"De gula äpplena är våra."

Translation:The yellow apples are ours.

November 28, 2014

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it shouldnt be as funny as it is to see an apple in the duolingo comments


Shouldn't this be äpplen, not äpplena? Because äpplena is translated as "the apples" but the article is already there with the "de".


No, it's correct actually. Äpple is one of few ett-words that do actually take a plural ending, in this case -n, getting a -a as well in definite plural.

Äpple = apple

Äpplen = apples

Äpplena = the apples


Okay, I'm still not getting something I think...

So like you said Äpplena = the apples.

So when I translate it literally I get "The yellow the apples are ours."

Because the de translates to the, then the -n ending in Äpplena translates to the again?


Well, in a way you are actually right. "Äpplena" is definite and the "de" also makes it definite as well.

This phenomenon is characteristic to the Swedish language (and mostly also to Norwegian bokmål, I think) and is a distinction from e.g. Danish. You might find some information on the topic by looking up 'double determination Swedish' on google.

I think this will appear in the lessons on adjectives but here is how it generally works:

"a dog" - "en hund"

"a white dog" - "en vit hund"

"the dog" - "hunden"

"the white dog" - "den vita hunden"


Why vita and not vit since vita is for plurals

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"Vita" is both for plural and for the definite singular (and plural).


Weird. Okay, thank you so much!


It's helpful, thanks


You put den in den vita hunden ..because hunden is singular right?


He had to put "den" because "vita" is an attributive adjective (basically an adjective closely attached to the noun it refers to, without a verb) and that requires you to use a proper definite article.

There must be an agreement between the definite article we use and the attributive adjective it refers to. Keep in mind that, sometimes, the definite form of such an adjective might be the same for the plural (which is the case for "vita"). I found this confusing the first times but, of course, it all comes down to practice and habit.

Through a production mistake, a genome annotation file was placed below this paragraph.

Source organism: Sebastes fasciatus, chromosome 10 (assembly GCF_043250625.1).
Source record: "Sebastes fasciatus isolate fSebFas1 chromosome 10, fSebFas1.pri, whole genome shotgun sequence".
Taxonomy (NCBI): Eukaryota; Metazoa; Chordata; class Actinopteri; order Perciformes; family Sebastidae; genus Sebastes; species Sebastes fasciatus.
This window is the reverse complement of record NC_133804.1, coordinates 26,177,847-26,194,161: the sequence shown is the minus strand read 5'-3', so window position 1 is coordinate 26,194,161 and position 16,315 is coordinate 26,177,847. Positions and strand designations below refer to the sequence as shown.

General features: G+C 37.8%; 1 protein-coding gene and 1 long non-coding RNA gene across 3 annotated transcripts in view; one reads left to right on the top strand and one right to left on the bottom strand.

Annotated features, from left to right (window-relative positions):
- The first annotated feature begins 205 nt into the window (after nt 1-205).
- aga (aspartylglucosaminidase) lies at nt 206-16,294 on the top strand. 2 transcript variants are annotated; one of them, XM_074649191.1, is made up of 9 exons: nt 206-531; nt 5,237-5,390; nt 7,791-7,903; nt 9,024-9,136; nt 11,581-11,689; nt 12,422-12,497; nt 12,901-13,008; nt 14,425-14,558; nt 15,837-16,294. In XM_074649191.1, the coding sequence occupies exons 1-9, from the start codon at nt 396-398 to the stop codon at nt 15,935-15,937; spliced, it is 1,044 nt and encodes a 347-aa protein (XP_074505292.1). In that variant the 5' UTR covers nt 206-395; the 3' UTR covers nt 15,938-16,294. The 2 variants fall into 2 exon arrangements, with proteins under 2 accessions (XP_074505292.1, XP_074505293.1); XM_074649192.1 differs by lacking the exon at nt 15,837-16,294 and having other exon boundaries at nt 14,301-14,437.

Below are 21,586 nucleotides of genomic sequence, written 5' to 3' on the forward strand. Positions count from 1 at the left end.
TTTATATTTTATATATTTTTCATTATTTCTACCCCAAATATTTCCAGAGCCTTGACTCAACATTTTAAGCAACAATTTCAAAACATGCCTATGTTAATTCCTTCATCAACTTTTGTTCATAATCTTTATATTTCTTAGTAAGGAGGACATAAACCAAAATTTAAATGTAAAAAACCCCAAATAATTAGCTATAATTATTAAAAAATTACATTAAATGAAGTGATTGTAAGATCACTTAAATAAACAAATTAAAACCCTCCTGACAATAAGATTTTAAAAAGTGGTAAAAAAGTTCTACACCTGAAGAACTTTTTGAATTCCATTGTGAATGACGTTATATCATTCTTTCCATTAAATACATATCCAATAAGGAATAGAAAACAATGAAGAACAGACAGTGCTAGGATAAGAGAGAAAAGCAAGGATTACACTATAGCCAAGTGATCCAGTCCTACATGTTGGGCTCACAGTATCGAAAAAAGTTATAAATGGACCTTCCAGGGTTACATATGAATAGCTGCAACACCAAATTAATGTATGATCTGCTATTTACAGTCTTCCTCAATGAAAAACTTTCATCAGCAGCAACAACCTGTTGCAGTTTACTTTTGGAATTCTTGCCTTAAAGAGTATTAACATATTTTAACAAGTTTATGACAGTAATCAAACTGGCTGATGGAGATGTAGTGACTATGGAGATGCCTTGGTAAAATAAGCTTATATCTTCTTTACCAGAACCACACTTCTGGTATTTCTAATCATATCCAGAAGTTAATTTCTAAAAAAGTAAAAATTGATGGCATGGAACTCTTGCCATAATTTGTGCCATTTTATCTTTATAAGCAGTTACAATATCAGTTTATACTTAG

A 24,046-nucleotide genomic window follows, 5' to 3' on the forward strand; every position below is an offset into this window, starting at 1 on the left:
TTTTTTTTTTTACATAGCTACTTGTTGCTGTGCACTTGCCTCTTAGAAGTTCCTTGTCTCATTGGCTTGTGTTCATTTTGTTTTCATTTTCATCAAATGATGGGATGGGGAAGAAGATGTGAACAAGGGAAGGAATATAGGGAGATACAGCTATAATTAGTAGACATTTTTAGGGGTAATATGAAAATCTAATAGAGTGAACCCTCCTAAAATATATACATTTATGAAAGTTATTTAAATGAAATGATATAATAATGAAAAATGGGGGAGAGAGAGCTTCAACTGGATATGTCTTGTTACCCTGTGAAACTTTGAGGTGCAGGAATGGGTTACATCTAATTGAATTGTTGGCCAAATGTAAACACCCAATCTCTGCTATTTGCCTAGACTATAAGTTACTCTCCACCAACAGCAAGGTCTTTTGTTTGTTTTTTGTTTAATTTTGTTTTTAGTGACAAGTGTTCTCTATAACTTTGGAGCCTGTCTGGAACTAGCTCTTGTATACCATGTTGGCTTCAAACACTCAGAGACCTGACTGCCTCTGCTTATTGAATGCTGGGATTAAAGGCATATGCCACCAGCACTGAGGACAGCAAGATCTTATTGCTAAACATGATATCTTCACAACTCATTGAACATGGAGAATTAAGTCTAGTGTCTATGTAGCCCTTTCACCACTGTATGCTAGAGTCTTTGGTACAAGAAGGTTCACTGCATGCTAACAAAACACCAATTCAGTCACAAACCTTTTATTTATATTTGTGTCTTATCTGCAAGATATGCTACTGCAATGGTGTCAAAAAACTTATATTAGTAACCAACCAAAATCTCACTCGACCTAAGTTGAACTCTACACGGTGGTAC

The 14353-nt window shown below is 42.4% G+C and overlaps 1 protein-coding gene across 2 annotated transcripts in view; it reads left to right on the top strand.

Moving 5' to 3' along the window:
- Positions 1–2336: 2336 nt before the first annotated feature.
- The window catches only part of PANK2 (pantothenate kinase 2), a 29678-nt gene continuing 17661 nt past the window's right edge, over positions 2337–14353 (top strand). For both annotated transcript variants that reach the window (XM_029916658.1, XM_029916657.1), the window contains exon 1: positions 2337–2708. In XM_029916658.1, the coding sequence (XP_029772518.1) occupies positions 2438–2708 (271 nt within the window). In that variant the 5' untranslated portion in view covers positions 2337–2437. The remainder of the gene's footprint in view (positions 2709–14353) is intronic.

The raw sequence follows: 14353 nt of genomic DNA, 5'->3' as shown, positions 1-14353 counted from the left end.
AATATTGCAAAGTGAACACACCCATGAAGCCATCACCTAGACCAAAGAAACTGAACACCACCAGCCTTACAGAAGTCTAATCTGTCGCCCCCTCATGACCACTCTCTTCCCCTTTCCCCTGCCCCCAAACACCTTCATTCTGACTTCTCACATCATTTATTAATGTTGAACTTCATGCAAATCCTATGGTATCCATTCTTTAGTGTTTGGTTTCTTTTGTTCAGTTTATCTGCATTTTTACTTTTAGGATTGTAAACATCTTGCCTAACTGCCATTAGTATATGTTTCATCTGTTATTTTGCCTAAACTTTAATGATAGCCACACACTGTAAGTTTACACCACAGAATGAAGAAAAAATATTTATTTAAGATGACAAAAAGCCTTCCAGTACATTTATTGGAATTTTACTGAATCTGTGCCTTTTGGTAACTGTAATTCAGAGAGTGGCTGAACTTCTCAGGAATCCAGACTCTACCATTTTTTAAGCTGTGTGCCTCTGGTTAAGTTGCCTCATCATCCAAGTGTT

WRAP UP: since "the dog" is singular and "white" is an attributive adjective you have to use a definite article that agrees with "white". The definite form of "vit" is "vita" and the definite article is "den", so the sentence is "den vita hunden"


Tack igen, Zmrzlina!


I was wondering if the pronounciation of "de" in this case is "dom", as for the personal pronoun, or "de".


Yes, it is usually always pronounced "dom".


This is so confusing...


I see. This thing of "De" meaning "The" in plural and not "they" is a little mind-blowing.


I think this is more just that two different words happen to be the same. It happens in all languages I can think of at some point, but yeah, it's confusing.
So de can either be a form of the article, as in den, det, de, or a pronoun denoting several people, as in vi, ni, de.

At least we don't have the same word for both singular and plural you and their object forms, as they do in English.


You can't imagine my joy when I found out verbs don't change according to the subject in Swedish. :)

Every language has its own features, which sometimes scare and other times are pleasant.


Agree. And it's a kind of gymnastics for the brain to try to accept other ways of organizing language.


Varför är det 'DE gula äpplena' och ingen 'DEN gula äpplena'...jag förstår inte...


den is only an article in the singular. In the plural, it's always de, both for N and T gender words.
det gula äpplet = the yellow apple; de gula äpplena = the yellow apples
den gula boken = the yellow book; de gula böckerna = the yellow books


Where to use gul, gult and gula?



  • Common singular: gul
  • Neuter singular: gult
  • Plural: gula


De? Them yellow apples?


In this sentence what is the role of "de " ? De means they

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"De" also means plural the and is used when adding an adjective to a definite noun. Read the comments above for more information.


Why is De here? I thought it only translated to "they" and either det or den introduced a subject, with det being more appropriate here.


There are two words "de" – one is the pronoun meaning 'they' and the other one is the plural of the article which is det or den in the singular.
It doesn't introduce a subject here, it's just there because we need an article before adjective + definite noun, just like we would have said det gula äpplet 'the yellow apple' or den gula boken 'the yellow book'.


And this is where I pick up my laptop and throw it across the room because this just did a massive leap and I wasn't on the ride it seems. If you know the definite and the blah blah.... I dont know pronouns or definites or shit and sugar. Its just got complicated.

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